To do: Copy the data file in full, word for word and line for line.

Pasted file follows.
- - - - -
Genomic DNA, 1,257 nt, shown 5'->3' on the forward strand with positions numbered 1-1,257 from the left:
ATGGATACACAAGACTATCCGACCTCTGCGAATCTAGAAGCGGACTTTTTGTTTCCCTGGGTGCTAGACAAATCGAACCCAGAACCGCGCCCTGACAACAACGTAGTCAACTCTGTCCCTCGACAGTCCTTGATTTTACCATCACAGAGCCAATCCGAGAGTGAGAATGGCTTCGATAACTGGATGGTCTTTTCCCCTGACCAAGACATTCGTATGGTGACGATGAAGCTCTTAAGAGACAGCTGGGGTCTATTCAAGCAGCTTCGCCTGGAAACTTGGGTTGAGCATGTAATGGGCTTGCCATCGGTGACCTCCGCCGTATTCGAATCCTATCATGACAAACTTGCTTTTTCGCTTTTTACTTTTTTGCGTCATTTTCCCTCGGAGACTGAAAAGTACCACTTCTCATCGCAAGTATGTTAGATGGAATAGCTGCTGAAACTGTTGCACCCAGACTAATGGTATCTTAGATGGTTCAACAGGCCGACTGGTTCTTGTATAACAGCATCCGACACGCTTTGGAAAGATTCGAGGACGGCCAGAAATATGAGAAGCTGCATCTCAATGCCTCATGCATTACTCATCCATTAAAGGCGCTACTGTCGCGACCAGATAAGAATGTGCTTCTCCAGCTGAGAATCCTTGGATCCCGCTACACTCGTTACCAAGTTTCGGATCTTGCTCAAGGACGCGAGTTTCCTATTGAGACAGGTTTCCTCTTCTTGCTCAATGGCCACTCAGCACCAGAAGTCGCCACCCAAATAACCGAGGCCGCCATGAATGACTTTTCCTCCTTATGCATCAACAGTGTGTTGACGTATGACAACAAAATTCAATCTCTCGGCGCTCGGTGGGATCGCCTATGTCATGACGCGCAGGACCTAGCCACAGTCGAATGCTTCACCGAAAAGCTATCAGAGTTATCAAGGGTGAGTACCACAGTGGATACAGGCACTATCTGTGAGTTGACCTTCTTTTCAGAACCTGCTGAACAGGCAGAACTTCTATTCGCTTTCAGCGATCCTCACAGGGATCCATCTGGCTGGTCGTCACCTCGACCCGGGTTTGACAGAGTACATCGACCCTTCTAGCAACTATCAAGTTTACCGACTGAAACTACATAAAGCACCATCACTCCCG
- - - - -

Genomic DNA, 1,257 nt, shown 5'->3' on the forward strand with positions numbered 1-1,257 from the left:
ATGGATACACAAGACTATCCGACCTCTGCGAATCTAGAAGCGGACTTTTTGTTTCCCTGGGTGCTAGACAAATCGAACCCAGAACCGCGCCCTGACAACAACGTAGTCAACTCTGTCCCTCGACAGTCCTTGATTTTACCATCACAGAGCCAATCCGAGAGTGAGAATGGCTTCGATAACTGGATGGTCTTTTCCCCTGACCAAGACATTCGTATGGTGACGATGAAGCTCTTAAGAGACAGCTGGGGTCTATTCAAGCAGCTTCGCCTGGAAACTTGGGTTGAGCATGTAATGGGCTTGCCATCGGTGACCTCCGCCGTATTCGAATCCTATCATGACAAACTTGCTTTTTCGCTTTTTACTTTTTTGCGTCATTTTCCCTCGGAGACTGAAAAGTACCACTTCTCATCGCAAGTATGTTAGATGGAATAGCTGCTGAAACTGTTGCACCCAGACTAATGGTATCTTAGATGGTTCAACAGGCCGACTGGTTCTTGTATAACAGCATCCGACACGCTTTGGAAAGATTCGAGGACGGCCAGAAATATGAGAAGCTGCATCTCAATGCCTCATGCATTACTCATCCATTAAAGGCGCTACTGTCGCGACCAGATAAGAATGTGCTTCTCCAGCTGAGAATCCTTGGATCCCGCTACACTCGTTACCAAGTTTCGGATCTTGCTCAAGGACGCGAGTTTCCTATTGAGACAGGTTTCCTCTTCTTGCTCAATGGCCACTCAGCACCAGAAGTCGCCACCCAAATAACCGAGGCCGCCATGAATGACTTTTCCTCCTTATGCATCAACAGTGTGTTGACGTATGACAACAAAATTCAATCTCTCGGCGCTCGGTGGGATCGCCTATGTCATGACGCGCAGGACCTAGCCACAGTCGAATGCTTCACCGAAAAGCTATCAGAGTTATCAAGGGTGAGTACCACAGTGGATACAGGCACTATCTGTGAGTTGACCTTCTTTTCAGAACCTGCTGAACAGGCAGAACTTCTATTCGCTTTCAGCGATCCTCACAGGGATCCATCTGGCTGGTCGTCACCTCGACCCGGGTTTGACAGAGTACATCGACCCTTCTAGCAACTATCAAGTTTACCGACTGAAACTACATAAAGCACCATCACTCCCG